Engineering Innovation Podcast and Radio Series

Re-creating the Sounds of (This) Summer

PostedMay 9, 2004

Download File (mp3)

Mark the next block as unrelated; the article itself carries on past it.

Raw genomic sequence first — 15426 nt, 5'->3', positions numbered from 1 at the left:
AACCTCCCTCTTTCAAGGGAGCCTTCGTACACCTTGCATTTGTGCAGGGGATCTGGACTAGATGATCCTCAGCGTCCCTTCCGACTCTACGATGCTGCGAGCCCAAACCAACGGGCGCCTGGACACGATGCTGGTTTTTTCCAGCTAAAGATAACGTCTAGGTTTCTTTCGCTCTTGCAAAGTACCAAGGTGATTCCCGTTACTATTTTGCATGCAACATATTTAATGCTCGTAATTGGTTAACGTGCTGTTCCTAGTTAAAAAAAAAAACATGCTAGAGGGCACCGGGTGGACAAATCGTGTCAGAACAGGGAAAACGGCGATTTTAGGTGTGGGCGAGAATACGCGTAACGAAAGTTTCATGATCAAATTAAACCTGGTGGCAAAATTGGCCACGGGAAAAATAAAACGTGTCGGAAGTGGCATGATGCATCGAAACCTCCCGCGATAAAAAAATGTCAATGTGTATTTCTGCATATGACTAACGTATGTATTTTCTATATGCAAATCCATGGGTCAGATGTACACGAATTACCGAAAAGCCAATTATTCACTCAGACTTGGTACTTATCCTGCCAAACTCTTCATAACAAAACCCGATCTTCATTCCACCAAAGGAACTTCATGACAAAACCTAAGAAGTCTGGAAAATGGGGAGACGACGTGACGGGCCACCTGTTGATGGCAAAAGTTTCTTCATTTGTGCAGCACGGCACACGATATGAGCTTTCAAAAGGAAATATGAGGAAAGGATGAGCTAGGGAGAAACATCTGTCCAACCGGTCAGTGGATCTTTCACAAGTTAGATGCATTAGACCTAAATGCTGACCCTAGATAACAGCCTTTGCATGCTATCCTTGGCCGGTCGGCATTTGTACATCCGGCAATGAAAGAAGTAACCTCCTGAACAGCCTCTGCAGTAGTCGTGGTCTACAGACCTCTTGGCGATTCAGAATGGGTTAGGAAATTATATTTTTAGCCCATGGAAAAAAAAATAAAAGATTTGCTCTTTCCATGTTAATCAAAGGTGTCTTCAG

Cicadas are an acoustical engineering marvel.  The relatively small creatures belt out a disproportionately loud mating song.  In fact, researchers are puzzled by why they don't deafen themselves.  But scientists think they know how the noise is produced.  Rapidly flexing muscles pull the cicada's unique buckling ribs, which then constantly distort drum-like membranes on its sides.  The vibration gets amplified in its belly and the sound sent out through its ear drums.  Stanford engineer and music researcher Tamara Smyth has now re-created this process in a brand new musical instrument.  Smyth says bug muscles are replaced by human fingers playing aluminum "ribs" that control vibrations unlike any other instrument.  With the National Academy of Engineering, Randy Atkins, WTOP Radio.  

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